From Supernatural to Psychological: A Historical Study of the Concept of the 'Fantastic' in Hoffmann’s ‘The Sandman’ and Poe’s ‘The Tell-Tale Heart’


  • Alan Ali Saeed Department of English, College of Language, University of Sulaimani, Sulaimani, Kurdistan Region – F.R. Iraq



Edgar Allan Poe, Psychology, E.T.A. Hoffmann, The Fantastic, The Sandman, The Tell-Tale Heart


This research paper explores how and why the existing tradition of supernatural stories about ghosts and other fantastical creatures, which located terror as an external factor in these unnatural and malignant beings, was transformed in the early to mid-Nineteenth Century into tales that are instead focused on fear in terms of the internal psychology of the narrator and the protagonist. It investigates two well-known examples of psychological horror, E.TA. Hoffmann’s “The Sandman” (1816) and Edgar Allan Poe’s “The Tell-Tale Heart” (1843).

The research paper deploys a contextual historical approach examining the impact of Romanticism as a philosophy focusing on the individual’s mental state and extreme psychological situations, as well as developing scientific ideas about psychology in the period. In my argument it is “madness” (which could affect anyone in society) that became the new fear that haunted and fascinated society, replacing the explicitly external supernatural. I also use Tzvetan Todorov’s structuralist theory and model of “the fantastic” and suggest it is possible for a psychological tale to be fantastic in a different way than he envisages, insofar as madness is itself an experience where the victim is never sure if what they experience is real or unreal.

Author Biography

Alan Ali Saeed, Department of English, College of Language, University of Sulaimani, Sulaimani, Kurdistan Region – F.R. Iraq

Dr Alan Ali Saeed is a lecturer in Modern English Literature in the English Department, College of Languages, Sulaimani University, Iraqi Kurdistan. He currently lectures on the modules: Introduction to English Literature of the Twentieth Century, Literary Criticism, and Stream of Consciousness associated with the Modernist Movement. Alan holds a BA in English Language and Literature (Sulaimani University - 2004), an MA in National and International Literatures in English (Merit) (University of London - 2009), a Ph.D. in Modern English Literature (Brunel University London - 2016), and a PGCHE (University of Falmouth - 2021) in University Teaching. My Ph.D. at Brunel University – London, was on modernist British women writers and the philosophy of Henri Bergson and William James. Sections of my Ph.D. have been already published in various journals and more will follow.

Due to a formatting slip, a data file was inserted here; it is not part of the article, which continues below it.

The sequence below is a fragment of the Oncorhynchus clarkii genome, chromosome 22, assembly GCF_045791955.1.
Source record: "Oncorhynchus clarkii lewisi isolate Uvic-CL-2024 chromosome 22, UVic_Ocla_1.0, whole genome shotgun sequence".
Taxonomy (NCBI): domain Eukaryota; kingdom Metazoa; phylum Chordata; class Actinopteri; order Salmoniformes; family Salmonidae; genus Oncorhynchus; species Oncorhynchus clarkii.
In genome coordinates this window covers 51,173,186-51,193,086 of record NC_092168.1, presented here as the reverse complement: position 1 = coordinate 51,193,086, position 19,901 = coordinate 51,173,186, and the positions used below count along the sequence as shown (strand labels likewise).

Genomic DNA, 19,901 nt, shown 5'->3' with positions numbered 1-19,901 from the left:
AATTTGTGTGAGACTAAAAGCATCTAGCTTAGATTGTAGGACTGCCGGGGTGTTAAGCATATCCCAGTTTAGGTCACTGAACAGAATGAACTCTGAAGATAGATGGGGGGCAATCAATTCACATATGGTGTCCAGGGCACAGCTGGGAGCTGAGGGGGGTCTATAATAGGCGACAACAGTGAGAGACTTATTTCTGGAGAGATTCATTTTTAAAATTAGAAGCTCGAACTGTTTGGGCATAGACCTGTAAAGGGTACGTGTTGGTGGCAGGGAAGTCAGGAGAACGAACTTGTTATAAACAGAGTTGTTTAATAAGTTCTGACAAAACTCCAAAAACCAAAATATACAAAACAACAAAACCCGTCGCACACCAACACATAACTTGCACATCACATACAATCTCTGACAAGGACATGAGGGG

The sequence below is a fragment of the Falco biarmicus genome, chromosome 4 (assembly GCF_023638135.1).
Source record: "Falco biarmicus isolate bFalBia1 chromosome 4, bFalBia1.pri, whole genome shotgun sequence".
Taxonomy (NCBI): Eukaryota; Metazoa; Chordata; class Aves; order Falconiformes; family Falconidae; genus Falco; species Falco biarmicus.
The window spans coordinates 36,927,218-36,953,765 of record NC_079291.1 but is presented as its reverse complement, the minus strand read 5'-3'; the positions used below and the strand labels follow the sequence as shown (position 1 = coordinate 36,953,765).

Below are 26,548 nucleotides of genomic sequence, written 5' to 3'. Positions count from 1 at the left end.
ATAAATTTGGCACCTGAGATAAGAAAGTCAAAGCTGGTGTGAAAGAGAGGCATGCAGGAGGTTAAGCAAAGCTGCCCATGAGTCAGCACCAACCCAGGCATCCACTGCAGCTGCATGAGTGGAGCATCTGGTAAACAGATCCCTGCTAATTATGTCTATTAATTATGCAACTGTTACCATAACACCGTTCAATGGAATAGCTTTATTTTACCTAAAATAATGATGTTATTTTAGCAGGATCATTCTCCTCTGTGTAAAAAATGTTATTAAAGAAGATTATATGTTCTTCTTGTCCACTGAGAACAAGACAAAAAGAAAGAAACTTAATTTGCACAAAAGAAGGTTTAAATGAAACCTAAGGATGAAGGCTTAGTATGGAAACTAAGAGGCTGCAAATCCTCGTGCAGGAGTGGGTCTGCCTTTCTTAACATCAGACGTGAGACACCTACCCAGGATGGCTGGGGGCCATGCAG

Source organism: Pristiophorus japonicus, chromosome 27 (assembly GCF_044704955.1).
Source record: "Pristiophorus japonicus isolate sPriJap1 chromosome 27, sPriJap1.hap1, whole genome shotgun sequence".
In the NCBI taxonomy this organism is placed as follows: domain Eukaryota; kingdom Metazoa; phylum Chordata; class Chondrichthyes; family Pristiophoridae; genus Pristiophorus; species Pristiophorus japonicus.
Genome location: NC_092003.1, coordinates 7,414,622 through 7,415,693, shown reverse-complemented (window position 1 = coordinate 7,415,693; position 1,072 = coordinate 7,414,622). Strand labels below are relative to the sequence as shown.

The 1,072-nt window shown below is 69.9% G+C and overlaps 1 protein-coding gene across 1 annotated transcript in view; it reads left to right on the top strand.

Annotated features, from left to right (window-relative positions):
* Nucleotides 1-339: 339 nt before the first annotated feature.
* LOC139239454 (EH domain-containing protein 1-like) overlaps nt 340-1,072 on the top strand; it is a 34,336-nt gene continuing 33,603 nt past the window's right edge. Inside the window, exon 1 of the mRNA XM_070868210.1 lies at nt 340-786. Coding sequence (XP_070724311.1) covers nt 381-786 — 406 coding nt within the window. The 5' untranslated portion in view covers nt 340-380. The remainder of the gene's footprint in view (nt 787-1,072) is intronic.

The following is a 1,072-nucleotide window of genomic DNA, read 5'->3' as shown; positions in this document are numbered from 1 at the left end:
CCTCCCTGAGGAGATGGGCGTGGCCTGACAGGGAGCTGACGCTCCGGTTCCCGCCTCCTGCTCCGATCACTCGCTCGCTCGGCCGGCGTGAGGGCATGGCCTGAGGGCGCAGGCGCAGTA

My Ph.D. research sought to explore and scrutinize the influence of William James and Henri Bergson on the role of selected British modern female writers of the early decades of twentieth century mainly from 1918 – 1929. The research provides a new interpretation of the way texts are framed and formed, writers' and characters’ inner perception of the outside world, and how the identity of women’s writing practice altered fluidly and aesthetically.

I am also now very interested in writing in English about Kurdistan, whether by Kurds or by non-Kurds; as well as various forms of modernism and contemporary British literature. I also like films and graphic novels, so don’t be surprised to hear me talk about these. Please see my publications for examples. I am available on linkedin,, and ORCID.



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